By Udeme Akpan
Nigeria’s rig count – an index for measuring performance in the upstream sector – increased Year-on-Year, YoY, by 83.3 per cent to 11 in May 2022, from six in the corresponding period of 2021, according to the Organisation of Petroleum Exporting Countries, OPEC.
This was obtained in its June 2022 Monthly Oil Market Report, MOMR, obtained by Vanguard.
Despite the rise, the report indicated that Nigeria’s rig count remained low compared to other African nations, especially Algeria, which topped the list of African producers with 34 rigs
However, Gabon, which oil industry started to attract attention in 1931 when many oil deposits were discovered in the neighbouring regions of Libreville, came last with only one rig.
In terms of output, the nation’s oil output dropped Year-on-Year, YoY, by 23.8 per cent to 1.024 million barrels per day, mbpd, in May 2022, from 1.344 mbpd recorded in the corresponding period of 2021, according to OPEC.
This showed that the nation did not meet its 1.753 mbpd May 2022 OPEC quota, despite its daily production of between 300,000 bpd and 400,000 bpd condensate.
However, with the 2022 oil price budget benchmark at $62 per barrel the poor performance appears to remain a lesser threat to the fiscal plan though the plan was also based on output benchmark of 1.8 mbpd, including condensate.
Investigation by Vanguard showed that the industry is still gasping for new investment, which seems possible, especially now that Petroleum Industry Act, PIA, has been put in place.
According to the Minister of State Petroleum Resources, Chief Timipre Sylva, “The enactment of the PIA is expected to open up opportunities in the oil and gas sector of the economy. However, the challenge posed by the huge divestment in the hydrocarbon explorations by oil majors in the country in the past as a result of the global energy transition calls for more innovative ways in the exploitation and exploration of fossil fuel in the country.
“If we must continue to be relevant at the global stage, we must in designing any regulation put in focus how we can balance the energy base load for Nigeria so that we will not be left behind in the energy transition train while still harnessing our rich natural hydrocarbon reserves”.
He also said: “The PIA 2021 will undoubtedly assist in harnessing Nigeria’s potential to achieve its plan of increasing oil production to 4mb/d and oil reserves from 37bbls to 40bbls, while also drawing on the country’s estimated 600TCF of natural gas reserves to provide clean and efficient energy.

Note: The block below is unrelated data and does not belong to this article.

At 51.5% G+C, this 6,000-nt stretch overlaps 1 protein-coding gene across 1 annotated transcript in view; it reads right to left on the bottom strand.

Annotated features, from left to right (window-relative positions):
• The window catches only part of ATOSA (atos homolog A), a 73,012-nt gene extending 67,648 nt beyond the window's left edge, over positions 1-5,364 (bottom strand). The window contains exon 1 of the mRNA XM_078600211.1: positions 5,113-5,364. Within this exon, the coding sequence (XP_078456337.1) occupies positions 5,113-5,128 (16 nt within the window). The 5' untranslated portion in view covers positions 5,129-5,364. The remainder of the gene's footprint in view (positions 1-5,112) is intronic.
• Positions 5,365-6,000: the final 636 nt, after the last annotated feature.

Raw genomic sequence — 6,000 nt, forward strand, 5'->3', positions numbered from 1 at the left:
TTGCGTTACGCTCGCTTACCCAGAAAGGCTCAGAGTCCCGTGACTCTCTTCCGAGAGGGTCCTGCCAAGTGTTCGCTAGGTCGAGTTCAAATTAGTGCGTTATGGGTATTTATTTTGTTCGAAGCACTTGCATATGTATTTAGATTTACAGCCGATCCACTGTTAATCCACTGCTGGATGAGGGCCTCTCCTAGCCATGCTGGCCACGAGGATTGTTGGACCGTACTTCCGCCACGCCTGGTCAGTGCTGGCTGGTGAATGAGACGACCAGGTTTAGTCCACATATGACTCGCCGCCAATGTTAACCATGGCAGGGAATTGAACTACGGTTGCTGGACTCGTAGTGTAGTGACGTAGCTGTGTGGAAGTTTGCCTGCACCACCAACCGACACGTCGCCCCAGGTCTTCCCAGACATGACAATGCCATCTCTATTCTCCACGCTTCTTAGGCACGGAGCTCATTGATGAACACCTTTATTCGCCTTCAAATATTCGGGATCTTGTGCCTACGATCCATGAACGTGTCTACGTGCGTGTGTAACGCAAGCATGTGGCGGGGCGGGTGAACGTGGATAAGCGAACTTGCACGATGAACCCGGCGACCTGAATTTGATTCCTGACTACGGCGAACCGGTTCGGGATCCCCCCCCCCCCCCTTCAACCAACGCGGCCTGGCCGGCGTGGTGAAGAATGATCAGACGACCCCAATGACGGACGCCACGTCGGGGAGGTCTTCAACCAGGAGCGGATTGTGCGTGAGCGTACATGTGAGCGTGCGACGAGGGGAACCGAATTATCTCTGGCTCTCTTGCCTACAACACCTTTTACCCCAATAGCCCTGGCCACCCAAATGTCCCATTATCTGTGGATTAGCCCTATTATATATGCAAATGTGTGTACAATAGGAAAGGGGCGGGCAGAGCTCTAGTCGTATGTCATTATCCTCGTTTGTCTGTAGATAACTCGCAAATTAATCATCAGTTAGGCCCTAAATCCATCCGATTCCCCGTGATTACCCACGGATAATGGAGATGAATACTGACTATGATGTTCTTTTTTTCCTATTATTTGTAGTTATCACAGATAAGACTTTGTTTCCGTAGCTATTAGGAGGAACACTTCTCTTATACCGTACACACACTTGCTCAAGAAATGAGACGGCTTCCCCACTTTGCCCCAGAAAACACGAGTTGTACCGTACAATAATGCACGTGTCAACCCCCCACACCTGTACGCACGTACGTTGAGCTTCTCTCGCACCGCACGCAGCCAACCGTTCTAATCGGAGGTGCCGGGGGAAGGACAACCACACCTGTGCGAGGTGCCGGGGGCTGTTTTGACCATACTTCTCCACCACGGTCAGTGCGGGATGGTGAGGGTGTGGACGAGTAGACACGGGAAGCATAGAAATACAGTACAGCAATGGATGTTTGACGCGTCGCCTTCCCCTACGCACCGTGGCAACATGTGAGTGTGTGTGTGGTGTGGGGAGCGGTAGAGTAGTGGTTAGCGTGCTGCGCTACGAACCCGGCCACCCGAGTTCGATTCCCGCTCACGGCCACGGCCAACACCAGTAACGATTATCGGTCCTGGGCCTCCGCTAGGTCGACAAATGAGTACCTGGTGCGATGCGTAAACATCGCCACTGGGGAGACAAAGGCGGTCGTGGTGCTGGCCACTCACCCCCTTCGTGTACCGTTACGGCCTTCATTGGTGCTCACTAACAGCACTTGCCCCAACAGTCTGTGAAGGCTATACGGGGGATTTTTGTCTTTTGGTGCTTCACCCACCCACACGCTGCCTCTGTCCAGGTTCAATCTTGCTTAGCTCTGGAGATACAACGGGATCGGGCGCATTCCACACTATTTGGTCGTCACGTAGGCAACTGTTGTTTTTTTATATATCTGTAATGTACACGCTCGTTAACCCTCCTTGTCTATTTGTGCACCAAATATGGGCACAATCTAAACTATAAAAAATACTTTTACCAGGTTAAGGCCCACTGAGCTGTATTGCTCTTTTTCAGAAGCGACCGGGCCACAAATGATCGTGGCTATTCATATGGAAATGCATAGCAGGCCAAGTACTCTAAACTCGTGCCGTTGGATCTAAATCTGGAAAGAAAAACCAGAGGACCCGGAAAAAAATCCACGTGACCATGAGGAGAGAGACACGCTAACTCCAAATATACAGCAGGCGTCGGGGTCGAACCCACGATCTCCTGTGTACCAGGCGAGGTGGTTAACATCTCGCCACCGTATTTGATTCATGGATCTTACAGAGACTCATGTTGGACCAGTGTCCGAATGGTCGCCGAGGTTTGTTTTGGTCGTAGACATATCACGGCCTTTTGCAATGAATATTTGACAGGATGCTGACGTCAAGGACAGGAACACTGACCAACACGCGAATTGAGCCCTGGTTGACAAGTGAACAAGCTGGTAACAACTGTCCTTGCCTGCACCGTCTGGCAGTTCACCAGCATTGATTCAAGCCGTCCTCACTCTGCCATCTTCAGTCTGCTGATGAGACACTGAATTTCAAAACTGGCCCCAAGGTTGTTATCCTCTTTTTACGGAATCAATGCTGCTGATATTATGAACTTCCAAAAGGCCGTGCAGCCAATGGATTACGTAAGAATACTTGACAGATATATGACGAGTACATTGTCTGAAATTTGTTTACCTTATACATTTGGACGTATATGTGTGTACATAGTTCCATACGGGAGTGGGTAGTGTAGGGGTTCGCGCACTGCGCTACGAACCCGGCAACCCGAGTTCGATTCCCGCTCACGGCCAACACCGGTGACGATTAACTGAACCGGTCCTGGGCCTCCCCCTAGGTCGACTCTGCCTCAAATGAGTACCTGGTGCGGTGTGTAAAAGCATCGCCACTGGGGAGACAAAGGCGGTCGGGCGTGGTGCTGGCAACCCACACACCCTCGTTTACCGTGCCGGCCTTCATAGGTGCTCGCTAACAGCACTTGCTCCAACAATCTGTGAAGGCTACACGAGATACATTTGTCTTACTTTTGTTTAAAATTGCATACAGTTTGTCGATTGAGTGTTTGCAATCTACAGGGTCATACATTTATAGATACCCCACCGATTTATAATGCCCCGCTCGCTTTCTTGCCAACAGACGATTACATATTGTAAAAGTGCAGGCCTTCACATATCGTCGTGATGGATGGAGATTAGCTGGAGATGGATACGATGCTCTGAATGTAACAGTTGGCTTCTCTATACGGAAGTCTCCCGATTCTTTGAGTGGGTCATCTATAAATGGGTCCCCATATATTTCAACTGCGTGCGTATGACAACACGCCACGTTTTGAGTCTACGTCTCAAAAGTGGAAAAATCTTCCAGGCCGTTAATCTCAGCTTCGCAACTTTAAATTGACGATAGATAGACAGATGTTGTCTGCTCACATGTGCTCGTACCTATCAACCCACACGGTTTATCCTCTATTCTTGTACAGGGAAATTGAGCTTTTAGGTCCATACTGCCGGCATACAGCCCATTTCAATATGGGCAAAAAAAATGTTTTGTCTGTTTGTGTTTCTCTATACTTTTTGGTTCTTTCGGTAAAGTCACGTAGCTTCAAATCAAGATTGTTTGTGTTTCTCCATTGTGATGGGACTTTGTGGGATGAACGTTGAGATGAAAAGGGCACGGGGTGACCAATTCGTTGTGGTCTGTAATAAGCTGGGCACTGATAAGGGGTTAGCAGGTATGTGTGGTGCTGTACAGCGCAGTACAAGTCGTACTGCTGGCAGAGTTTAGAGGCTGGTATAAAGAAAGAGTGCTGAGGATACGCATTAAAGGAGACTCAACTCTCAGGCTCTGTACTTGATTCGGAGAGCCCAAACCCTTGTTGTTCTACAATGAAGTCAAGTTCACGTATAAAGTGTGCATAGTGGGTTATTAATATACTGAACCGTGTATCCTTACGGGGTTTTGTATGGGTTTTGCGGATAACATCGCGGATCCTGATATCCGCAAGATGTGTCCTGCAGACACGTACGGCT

“These resources will be crucial in supplying world markets with a broad portfolio of energy options, as well as supporting the global endeavour to alleviate energy poverty as envisioned in the United Nations’ Sustainable Development Goal 7.
“Furthermore, generous incentives have been proposed in the PIA 2021 to enable development, distribution, penetration and utilisation of gas.
“The National Gas Expansion Programme was also launched in January 2020 to drive domestic utilization. Our proven gas reserves are sufficient to cover current demand levels and support plans for the construction of nine new gas-fired power plants with a combined name-plate capacity of nearly 6,000 MW by 2037.
“This validates gas as a viable and transformational fuel for industrial development. This is why President Muhammadu Buhari who is also the Minister of Petroleum Resources has declared 2021-2030 as the Decade of Gas, which provides the fulcrum for focusing effort and resources required at making gas the centerpiece of Nigeria’s economy by 2030.
“The PIA 2021 also preserves existing levels of Government take for a transition period through grandfathering provisions, and proposes a fiscal regime that encourages investment in order to monetise existing reserves before the clock runs out.
“Thus, provisions relating to voluntary conversion, production allowances, lower royalties and taxes, cost optimisation focus, etc. have been enshrined therein to address the envisaged fiscal vulnerabilities.”
Commenting on the development, the National President, Oil and Gas Service Providers Association of Nigeria, OGSPAN, Maxi Colman Obasi, said: “There is a great need to further increase investment in the industry. The nation’s rig count remains low because significant investment has not yet been made into the industry, despite the passage of Petroleum Industry Act, PIA, into law. It should be noted that because of lack of legislation, it was not possible for the nation to attract much investment in the past.
Also speaking, a Port Harcourt-based energy analyst, Dr. Bala Zaka, also called on local and foreign investors to invest seize the opportunity created by the PIA to increase their investments in the industry.